The Governor ended his comments by reporting that the Commonwealth is still expecting to receive 300,000 doses of vaccine by the end of the year, pending the second vaccine maker getting federal approval. This includes 379 long-term care facilities that will get vaccine doses through a federal partnership with CVS and Walgreens. Health and Human Services Secretary Marylou Sudders explained that the Department of Public Health puts the order in for vaccines to the federal government on behalf of health care providers. The Secretary said that in the coming months, there will be enough vaccines to vaccinate all heath care workers.
12/14/20: Mayor Marty Walsh announced that the City of Boston will rollback to a modified Phase II based on the most recent public health metrics for a minimum of 3 weeks. In his announcement, Mayor Walsh also indicated that Lynn, Newton, Somerville, Brockton, Winthrop, and Arlington are moving forward with similar actions today. In the City of Boston, these actions go into effect on Wednesday, December 16. Changes in this update include but are not limited to:
Activities that continue as part of Phase II include:
|MBTA Updated COVID 19 Guidelines & Procedures||
The MBTA's COVID 19 guideline and procedure updates are intended to
|Governor Baker's 12/9/20 Update from the State House: Focus on Vaccines||
Governor Baker focused today on the state’s plan to distribute the COVID-19 vaccine. He announced that the first round of vaccinations will maximize life saving care for the state’s most vulnerable residents, including health care workers, frontline responders and those in COVID-19 facing positions. The federal government has accepted the state’s preliminary phased vaccination plan. Phase 1 vaccinations will be distributed to the state’s highest risk and highest need individuals, in this order of priority, as soon as next week:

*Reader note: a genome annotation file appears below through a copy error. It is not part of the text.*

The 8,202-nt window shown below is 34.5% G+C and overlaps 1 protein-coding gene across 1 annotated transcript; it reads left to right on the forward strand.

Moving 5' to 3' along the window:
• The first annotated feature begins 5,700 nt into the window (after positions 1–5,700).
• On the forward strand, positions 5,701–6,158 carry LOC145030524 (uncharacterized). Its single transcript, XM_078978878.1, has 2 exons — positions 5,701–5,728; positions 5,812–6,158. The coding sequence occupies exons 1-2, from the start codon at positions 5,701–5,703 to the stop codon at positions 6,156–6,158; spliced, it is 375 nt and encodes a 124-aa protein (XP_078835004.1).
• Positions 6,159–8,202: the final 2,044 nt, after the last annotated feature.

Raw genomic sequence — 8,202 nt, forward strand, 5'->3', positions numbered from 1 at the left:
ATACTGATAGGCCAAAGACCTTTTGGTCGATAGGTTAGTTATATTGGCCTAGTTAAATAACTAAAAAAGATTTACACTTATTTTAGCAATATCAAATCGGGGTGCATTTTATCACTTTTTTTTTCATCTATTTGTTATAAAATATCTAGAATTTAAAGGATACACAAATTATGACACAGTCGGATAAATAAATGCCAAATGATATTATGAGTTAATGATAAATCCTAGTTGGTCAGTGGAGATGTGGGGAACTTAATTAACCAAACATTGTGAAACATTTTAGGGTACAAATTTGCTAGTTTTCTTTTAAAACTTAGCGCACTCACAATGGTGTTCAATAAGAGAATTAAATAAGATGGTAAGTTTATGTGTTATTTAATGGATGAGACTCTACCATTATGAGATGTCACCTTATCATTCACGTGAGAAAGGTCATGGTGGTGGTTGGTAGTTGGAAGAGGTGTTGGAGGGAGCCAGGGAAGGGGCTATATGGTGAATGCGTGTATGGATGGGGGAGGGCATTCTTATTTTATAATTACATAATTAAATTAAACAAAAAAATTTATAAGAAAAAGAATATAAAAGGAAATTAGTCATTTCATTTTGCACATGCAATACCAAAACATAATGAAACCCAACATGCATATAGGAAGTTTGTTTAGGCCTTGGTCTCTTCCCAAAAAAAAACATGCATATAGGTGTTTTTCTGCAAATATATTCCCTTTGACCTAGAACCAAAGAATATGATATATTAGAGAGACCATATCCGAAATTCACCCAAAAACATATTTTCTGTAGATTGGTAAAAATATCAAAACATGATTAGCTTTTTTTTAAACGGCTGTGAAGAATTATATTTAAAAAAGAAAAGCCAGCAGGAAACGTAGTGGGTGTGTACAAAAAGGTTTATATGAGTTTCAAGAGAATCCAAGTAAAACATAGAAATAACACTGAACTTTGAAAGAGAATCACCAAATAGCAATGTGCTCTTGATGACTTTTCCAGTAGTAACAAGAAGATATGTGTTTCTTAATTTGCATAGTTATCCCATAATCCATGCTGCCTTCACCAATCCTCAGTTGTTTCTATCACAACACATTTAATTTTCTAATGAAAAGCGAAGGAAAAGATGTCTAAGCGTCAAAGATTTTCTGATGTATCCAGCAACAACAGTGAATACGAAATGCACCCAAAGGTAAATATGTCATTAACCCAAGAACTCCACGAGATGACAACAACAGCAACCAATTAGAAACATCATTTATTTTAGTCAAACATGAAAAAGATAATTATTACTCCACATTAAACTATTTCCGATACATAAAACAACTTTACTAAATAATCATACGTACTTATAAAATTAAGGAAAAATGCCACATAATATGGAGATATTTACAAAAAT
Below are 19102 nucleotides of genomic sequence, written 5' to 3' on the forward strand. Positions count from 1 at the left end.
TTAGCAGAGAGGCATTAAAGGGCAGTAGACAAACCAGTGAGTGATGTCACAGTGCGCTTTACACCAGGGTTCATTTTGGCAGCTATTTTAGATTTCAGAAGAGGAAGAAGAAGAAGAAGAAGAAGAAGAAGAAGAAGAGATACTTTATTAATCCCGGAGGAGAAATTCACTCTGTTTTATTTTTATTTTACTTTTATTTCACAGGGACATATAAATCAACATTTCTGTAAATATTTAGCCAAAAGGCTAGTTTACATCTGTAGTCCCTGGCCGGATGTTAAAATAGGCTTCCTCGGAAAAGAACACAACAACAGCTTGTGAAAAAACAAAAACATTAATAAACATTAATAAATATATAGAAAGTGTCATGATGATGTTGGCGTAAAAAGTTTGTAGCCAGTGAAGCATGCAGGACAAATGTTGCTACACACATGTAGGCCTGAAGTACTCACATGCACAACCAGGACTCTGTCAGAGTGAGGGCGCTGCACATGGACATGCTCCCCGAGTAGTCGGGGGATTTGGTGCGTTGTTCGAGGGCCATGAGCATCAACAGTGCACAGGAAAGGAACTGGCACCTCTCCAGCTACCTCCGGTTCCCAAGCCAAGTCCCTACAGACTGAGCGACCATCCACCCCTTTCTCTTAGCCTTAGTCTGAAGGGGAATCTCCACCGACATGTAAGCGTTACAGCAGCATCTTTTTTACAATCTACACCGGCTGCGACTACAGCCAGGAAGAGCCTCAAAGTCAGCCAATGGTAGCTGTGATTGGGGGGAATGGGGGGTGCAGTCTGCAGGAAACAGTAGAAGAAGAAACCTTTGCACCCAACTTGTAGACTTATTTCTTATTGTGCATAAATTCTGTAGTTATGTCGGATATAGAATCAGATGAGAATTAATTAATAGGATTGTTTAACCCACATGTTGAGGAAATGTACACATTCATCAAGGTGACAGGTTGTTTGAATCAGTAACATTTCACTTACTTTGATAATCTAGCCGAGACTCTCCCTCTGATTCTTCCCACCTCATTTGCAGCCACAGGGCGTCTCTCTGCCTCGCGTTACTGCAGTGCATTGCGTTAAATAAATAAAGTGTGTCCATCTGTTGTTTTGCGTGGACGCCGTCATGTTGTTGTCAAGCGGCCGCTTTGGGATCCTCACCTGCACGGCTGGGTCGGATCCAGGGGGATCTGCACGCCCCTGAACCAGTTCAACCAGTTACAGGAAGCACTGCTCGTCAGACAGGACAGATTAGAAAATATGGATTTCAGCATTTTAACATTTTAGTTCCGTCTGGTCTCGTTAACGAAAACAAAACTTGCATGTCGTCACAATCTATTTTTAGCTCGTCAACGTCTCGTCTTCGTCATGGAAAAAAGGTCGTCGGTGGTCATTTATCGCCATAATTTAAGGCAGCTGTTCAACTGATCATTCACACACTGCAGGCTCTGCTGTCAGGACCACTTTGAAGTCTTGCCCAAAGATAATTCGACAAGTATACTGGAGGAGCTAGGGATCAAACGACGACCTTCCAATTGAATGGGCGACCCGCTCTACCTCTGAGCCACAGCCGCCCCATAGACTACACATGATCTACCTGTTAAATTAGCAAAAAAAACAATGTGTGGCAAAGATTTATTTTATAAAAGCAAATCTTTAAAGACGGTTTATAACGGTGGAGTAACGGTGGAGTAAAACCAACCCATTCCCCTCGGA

The first 60,000 doses of the vaccine is expected to arrive in Massachusetts on December 15, 2020, with the state getting about 300,000 doses by January. At first, vaccines will be distributed to 32 hospitals throughout the state.
If Phase 1 goes according to plan, the state will begin Phase 2 in February. Phase 2 focuses on workers in critical industries and individuals with one or more comorbidities. It will then extend to a broader universe of individuals over the age of 65 who are at a higher risk. During Phase 2, distribution to Phase 1 individuals will continue. Additional shipments of the vaccine are expected throughout January, February and March. Phase 3 of the plan is expected to begin in April and will include a much larger universe of younger individuals. As the vaccine infrastructure ramps up, distribution of the vaccine will expand to more health care settings, including community health centers, doctor’s offices and pharmacies. The vaccine will provided free of charge to all individuals and insurance companies will not be able to charge any out-of-pocket costs or copayments.
Lieutenant Governor Kayrn Polito, Secretary of Health and Human Services Marylou Sudders, Dr. Paul Biddinger (Massachusetts General Hospital), and Reverend Liz Walker joined Governor Baker in urging residents to continue preventing the spread of the virus and spoke about the lengths the state has gone to ensure the efficiency and efficacy of the vaccination process.
More information on Massachusetts’ COVID-19 vaccination plan is Here
|Governor Baker's 12/8/20 Update from the State House||
The updated guidance for 12/8/2020 is posted on the state’s reopening website.
Governor Baker announced today that just over one third of the state’s hospital system remains unused. Due to the sharp increase in COVID-19 related hospitalizations, Baker is again calling on Massachusetts residents to be diligent and actively work to stop the spread of the virus. The Governor is encouraged by the development in vaccines, but reminded residents that there is still a lot of work to do. To do this, effective this Sunday, all communities in Massachusetts will move back to Phase III Step 1. This will reduce indoor capacities for most sectors to 40% and tighten several other workplace restrictions. It will also require the closure of certain businesses, including indoor performance venues and high contact recreational businesses. The maximum outdoor gathering size will drop to 50 people statewide. At restaurants, table limits will drop to six people per party, with a maximum seating time for dining of 90 minutes per party.